I am bothered by the frequency with which prosecutors of this State have turned to section 37.09 of the Texas Penal Code to “double-down” on defendants by seeking a second conviction for “tampering with evidence” when an accused merely acts to dispossess himself or herself of evidence of another crime. I do not believe the Legislature intended section 37.09 to be used in that fashion, and until the Court of Criminal Appeals speaks to the matter, I will continue to view such prosecutions in a circumspect manner."I do not believe that section 37.09 criminalizes merely dropping an object or distancing yourself from it," wrote Justice Pirtle, though in that case his two fellow judges on the panel disagreed.
Then on yesterday's Texas Court of Criminal Appeals hand down list, reported the Lubbock Avalanche Journal ("2008 evidence tampering case sent back to Amarillo Appeals Court," Jan. 10), the issue resurfaced. The paper described the latest case thusly:
A Lubbock County jury convicted [Gregory] Thornton of tampering with evidence in a 2008 trial before District Judge Jim Bob Darnell and sentenced him to 45 years in prison. In August 2012, however, the Amarillo-based appeals court overturned that conviction on grounds that the evidence didn’t support the verdict and acquitted Thornton.When I'd first read Justice Pirtle's concerns, it never occurred to me prosecutors might use that charging trick to turning a misdemeanor paraphernalia charge into a felony with a 45 year sentence! Wow!
Thornton and a woman with whom he was walking were arrested in April 2008 by Lubbock police for possession of drug paraphernalia, a misdemeanor.
A Lubbock County grand jury indicted Thornton on one count of tampering because one of the arresting officers saw him take something out of his pocket and drop it. The dropped materials turned out to be a broken crack pipe and a “Brillo pad.”
“Brillo pad” is a slang term among crack users for a piece of copper scrubbing pad used as a filter under the burning piece of crack in the pipe bowl.
The appellate court noted the arresting officer testified at trial he saw Thornton drop the pipe and saw where it landed. As a result, the Amarillo court ruled Thornton “merely dispossessed himself of the evidence,” but was not guilty of tampering with evidence because he made no attempt to hide it from the officers.
“Appellant never affirmatively acted to make the crack pipe unavailable in a subsequent investigation,” Justice Patrick A. Pirtle wrote for the Amarillo court.
The Court of Criminal Appeals did not dispute Justice Pirtle's analysis that Mr. Thornton did not tamper with evidence, but said they "should have considered whether the evidence was sufficient to support a conviction for the lesser-included offense of attempted tampering with evidence," even though prosecutors did not allege that crime at trial. (See the brief ruling.) Ordering the Amarillo court to evaluate whether Mr. Thornton might be guilty of other, lesser charges the prosecution never sought is itself a shift in the CCA's jurisprudence. Again, from the Avalanche Journal:
The high court, noting that it was considering what turned out to be a landmark decision in criminal cases at the same time, directed the Seventh Court of Appeals to determine if evidence in the trial record could support convicting Gregory Thornton of attempted tampering with evidence.Here's the new case, Bowen v. State, which revised the court's precedents to allow appellate courts to change verdicts to crimes never charged by the prosecution. The purpose of the old precedent, said the court in Bowen, which "was to prevent the State from overreaching and having an unfair advantage over the defendant, has been lost through our subsequent decisions." That prior ruling was "based on the rationale that allowing the reformation of judgments would encourage the State to use a 'go for broke' trial strategy of not requesting a lesser-included offense instruction in order to make it more likely to obtain a conviction for the charged offense." Now, apparently, such "go for broke" tactics are fair game.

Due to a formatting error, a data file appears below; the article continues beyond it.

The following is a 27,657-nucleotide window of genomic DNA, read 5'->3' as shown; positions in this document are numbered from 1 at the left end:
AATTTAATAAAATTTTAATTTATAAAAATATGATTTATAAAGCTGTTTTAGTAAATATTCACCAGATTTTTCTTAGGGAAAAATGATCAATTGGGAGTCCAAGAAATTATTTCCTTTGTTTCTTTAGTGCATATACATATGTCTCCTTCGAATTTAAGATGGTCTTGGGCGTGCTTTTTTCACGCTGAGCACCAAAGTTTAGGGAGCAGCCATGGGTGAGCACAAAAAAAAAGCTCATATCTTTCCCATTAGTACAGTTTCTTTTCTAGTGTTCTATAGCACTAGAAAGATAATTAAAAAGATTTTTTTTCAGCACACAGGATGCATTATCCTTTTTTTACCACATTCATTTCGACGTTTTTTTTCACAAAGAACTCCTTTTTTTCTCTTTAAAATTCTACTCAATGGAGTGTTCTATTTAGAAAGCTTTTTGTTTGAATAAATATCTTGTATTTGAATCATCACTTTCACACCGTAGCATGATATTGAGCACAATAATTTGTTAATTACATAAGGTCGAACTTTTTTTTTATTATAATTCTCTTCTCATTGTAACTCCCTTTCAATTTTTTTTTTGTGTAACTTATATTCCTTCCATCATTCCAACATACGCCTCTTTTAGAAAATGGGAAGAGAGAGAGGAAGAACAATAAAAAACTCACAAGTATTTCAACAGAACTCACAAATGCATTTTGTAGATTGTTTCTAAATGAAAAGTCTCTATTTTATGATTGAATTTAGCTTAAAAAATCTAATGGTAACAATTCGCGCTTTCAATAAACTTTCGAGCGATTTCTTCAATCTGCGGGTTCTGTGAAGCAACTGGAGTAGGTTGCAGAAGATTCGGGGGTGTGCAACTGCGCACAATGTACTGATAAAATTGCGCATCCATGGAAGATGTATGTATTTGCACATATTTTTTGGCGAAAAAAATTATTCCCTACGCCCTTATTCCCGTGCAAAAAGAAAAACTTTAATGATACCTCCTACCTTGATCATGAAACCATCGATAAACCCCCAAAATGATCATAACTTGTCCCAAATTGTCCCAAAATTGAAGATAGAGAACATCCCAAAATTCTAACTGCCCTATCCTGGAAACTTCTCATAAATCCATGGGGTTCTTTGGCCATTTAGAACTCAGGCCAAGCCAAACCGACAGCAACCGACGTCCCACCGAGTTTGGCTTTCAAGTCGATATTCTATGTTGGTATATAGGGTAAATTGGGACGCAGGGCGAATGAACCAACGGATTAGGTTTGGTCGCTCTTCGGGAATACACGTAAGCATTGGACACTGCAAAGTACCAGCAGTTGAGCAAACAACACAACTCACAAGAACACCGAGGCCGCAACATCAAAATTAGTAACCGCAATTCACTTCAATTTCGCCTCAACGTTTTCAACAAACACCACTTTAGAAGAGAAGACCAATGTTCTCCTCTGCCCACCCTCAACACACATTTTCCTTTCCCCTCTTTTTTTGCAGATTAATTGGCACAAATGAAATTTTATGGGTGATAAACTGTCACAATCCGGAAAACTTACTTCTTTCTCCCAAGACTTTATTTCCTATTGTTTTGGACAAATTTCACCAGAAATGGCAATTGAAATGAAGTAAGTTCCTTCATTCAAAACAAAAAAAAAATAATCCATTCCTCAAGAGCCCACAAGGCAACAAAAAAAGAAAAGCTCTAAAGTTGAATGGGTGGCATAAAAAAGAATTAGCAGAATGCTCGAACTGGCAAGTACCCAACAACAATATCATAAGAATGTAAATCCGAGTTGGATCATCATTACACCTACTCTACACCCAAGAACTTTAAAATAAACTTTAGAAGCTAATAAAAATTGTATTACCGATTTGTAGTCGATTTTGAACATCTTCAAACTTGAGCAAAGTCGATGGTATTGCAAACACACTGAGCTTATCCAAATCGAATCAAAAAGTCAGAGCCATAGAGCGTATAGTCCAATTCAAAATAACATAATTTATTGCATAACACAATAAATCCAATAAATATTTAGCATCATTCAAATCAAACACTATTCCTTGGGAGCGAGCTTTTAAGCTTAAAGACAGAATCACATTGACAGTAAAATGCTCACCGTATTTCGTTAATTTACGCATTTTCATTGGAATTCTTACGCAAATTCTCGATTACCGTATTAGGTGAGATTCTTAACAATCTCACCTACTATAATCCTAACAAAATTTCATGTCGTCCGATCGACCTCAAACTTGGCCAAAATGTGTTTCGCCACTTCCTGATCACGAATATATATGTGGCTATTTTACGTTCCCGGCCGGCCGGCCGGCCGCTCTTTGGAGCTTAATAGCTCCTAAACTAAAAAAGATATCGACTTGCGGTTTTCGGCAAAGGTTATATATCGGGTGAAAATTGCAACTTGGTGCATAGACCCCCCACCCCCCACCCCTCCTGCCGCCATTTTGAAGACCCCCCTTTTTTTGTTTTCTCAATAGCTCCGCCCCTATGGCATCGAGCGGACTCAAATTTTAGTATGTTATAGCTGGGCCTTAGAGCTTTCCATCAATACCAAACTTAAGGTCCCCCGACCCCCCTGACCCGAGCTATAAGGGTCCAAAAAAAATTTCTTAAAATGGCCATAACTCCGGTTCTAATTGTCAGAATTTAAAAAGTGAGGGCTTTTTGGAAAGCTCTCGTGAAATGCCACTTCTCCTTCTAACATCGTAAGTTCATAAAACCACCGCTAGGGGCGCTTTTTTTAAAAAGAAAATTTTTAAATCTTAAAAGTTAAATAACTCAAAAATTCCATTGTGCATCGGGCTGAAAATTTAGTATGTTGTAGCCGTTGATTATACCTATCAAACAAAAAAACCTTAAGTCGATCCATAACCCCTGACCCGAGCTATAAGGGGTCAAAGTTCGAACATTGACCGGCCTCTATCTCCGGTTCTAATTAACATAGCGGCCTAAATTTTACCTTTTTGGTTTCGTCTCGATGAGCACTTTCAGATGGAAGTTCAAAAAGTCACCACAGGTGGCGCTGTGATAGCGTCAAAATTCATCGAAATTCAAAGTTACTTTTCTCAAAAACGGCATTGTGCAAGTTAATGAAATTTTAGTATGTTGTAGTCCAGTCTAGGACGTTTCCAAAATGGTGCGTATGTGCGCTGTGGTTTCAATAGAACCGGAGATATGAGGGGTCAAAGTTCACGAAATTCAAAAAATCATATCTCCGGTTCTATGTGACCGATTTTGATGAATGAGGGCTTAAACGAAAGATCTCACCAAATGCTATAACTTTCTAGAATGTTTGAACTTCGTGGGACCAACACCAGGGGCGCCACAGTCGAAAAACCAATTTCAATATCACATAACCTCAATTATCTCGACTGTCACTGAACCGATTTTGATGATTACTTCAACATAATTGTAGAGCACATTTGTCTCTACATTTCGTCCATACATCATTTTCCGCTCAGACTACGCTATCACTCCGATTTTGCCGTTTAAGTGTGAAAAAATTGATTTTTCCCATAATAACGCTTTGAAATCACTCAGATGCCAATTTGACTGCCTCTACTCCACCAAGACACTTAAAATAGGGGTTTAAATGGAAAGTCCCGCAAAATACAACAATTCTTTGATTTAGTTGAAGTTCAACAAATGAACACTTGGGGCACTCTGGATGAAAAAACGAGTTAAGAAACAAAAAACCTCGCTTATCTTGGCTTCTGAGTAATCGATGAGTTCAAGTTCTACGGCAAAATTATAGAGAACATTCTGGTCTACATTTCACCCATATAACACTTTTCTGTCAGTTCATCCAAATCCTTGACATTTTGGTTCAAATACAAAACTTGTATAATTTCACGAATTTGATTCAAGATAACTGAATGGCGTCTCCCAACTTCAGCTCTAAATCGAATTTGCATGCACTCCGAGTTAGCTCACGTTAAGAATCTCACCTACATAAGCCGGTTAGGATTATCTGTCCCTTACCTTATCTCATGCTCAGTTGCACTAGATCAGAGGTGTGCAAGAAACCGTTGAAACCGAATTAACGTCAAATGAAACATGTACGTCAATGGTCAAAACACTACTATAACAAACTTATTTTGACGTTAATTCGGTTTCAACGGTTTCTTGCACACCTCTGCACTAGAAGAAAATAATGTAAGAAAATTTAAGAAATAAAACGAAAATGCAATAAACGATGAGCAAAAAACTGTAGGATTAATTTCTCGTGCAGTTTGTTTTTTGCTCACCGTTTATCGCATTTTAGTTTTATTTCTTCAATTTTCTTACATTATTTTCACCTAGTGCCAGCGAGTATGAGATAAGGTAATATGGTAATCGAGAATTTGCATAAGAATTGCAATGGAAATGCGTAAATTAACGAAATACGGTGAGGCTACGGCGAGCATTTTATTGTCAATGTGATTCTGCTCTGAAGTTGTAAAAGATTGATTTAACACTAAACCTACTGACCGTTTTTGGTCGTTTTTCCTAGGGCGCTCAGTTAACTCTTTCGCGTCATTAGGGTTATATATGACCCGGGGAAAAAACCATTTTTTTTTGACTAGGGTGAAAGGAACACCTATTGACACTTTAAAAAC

The decision appears to be one of the first times the Court of Criminal Appeals has applied a decision released in September that allows appellate courts to change a verdict to address a lesser offense even if the lesser offense was not pleaded or included in jury instructions.
That decision reversed a 1999 decision by the Court of Criminal Appeals that said an appellate court could only reform a verdict to a lesser-included offense if the evidence didn’t support a guilty verdict in the greater offense but did fit the reduced charge, and if the lesser offense had been requested by either side in the case or included in jury instructions by the trial judge.
In Bowen, the state was engaging in exactly this sort of overreach, seeking first degree felony charges by alleging the amount stolen from a family trust was above $200,000 when, in fact, the "value of the property misapplied was approximately $103,344," which would only justify second degree felony charges. Even so, said the CCA, "the judgment must be reformed to reflect a second-degree felony conviction" instead of acquittal.
I wonder how frequently it happens that misdemeanor charges are bumped up to a decades-long felony sentence based on the sort of prosecutorial ploy used in Thornton? Grits shares Justice Pirtle's frustration at such a sweeping use of the evidence tampering statute, and wonder what consequences might arise from allowing appellate judges to affirm convictions for charges never brought by the prosecution.